Scientists can tell how wealthy you are by examining your sewage

Wastewater epidemiology is controversial but precise.

sewage

You can tell a lot about a person from their shoes, but you can tell even more about them from their poos — including how wealthy they are, scientists say. It may sound gross, but a new analysis from Australia has revealed how the varying income levels in different communities are linked to different food and drug consumption habits.

This fact on its own may not be that remarkable, but scientists showed that these habits show up as noticeable differences in wastewater.

In a study published on Monday in the journal Proceedings of the National Academy of Sciences, a team of scientists shows that socioeconomic advantage can be mapped by wastewater. Specifically, the wastewater from wealthier communities where people had higher educational achievement showed higher levels of vitamins, citrus, and fiber, while the waste from poorer communities where people were generally less educated showed higher levels of prescription pain relievers and antidepressant medications.

Wastewater can hold many clues about a community's consumption habits.
Wastewater can hold many clues about a community's consumption habits.

“Although [wastewater-based epidemiology] has primarily been used for measuring drug consumption, our results demonstrate that it can be used to identify sociodemographic patterns or disparities which associate with consumption of specific chemicals or food components,” writes the team, led by Phil Choi, a Ph.D. student at the Queensland Alliance for Environmental Health Sciences in Australia.

By examining samples from 22 water treatment plants in six Australian states over seven consecutive days in 2016, then comparing the results to 40 different socioeconomic factors from Australia’s national census (factors like rent price and education level), Choi’s team drew a handful of correlations that can be observed in the urine and feces of residents.

pills

Prescription drugs

One of the strongest correlations Choi’s team identified was between socioeconomic status and prescription drug use. In the wastewater treatment plants associated with Australians of lower socioeconomic status, there were higher levels of the following prescription drugs:

  • tramadol, an atypical opioid pain reliever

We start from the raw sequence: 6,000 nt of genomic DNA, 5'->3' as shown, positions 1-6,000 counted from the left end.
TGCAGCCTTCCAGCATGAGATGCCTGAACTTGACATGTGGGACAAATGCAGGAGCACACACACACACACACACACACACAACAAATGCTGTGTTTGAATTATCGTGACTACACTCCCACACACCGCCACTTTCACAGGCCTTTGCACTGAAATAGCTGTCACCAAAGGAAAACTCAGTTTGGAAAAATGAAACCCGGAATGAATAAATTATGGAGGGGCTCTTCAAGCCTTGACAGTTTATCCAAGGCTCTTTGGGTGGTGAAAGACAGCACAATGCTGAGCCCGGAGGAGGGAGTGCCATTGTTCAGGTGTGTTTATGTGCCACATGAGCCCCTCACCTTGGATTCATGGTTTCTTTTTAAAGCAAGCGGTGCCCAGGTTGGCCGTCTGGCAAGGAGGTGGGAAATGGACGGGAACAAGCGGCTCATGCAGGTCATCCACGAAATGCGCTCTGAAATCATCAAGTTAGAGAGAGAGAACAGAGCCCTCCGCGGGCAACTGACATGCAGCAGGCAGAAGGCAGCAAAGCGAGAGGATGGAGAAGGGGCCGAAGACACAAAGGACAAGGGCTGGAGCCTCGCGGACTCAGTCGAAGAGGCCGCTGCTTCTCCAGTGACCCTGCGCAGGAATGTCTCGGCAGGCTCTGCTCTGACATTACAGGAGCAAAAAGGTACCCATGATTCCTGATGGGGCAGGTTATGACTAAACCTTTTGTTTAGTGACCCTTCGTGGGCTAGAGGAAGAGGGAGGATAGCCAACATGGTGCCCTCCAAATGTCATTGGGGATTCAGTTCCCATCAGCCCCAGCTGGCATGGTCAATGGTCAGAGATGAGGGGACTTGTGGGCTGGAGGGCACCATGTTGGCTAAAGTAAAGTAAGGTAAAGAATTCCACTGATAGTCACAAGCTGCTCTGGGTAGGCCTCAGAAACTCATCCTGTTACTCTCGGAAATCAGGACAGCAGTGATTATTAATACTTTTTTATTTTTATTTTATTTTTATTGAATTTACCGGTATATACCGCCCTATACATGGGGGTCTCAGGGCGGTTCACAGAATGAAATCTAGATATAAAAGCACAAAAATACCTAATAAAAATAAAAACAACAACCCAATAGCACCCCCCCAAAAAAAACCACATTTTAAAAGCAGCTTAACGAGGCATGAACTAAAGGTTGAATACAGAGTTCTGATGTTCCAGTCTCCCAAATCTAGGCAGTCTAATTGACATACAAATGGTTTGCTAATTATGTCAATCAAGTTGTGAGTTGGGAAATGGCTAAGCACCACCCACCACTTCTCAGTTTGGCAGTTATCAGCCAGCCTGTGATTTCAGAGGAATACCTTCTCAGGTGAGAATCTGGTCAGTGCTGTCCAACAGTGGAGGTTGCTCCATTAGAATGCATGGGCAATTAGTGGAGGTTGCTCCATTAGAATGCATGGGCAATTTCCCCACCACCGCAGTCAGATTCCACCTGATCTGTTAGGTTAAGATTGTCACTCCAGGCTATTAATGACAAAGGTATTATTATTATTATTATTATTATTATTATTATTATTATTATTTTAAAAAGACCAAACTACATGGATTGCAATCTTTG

• desvenlafaxine, an antidepressant
  • mirtazapine, an antidepressant
  • pregabalin, a prescription pain reliever
  • atenolol, a blood pressure drug

And while the team notes that this finding is consistent with higher reported pharmaceutical use among people of lower socioeconomic status, it helps validate the study method of examining wastewater to understand trends in a community.

citrus

Dietary fiber and citrus fruits

Among the factors identified in the study, dietary fiber and citrus fruit consumption were closely correlated with socioeconomic status. Samples from wastewater plants that treated the waste from wealthier areas showed higher levels of proline betaine, a component of citrus flesh, as well as enterodiol and enterolactone, which are components found in the waste of people who eat plants.

Together, these three molecules were found in significantly higher levels in the wastewater from wealthier communities, indicating that people in those communities were eating more fresh fruits and vegetables.

supplements

Vitamins

In areas with higher rent — over $470 a week — wastewater contained evidence of significantly higher levels of vitamins B3, E, and B6. To identify these vitamins, the researchers looked for their metabolites in wastewater, the substances produced when people break the vitamins down in their bodies.

Conversely, they observed lower levels of these vitamins in areas where people of lower socioeconomic status live — unemployed people and disabled people under 70, specifically.

sewer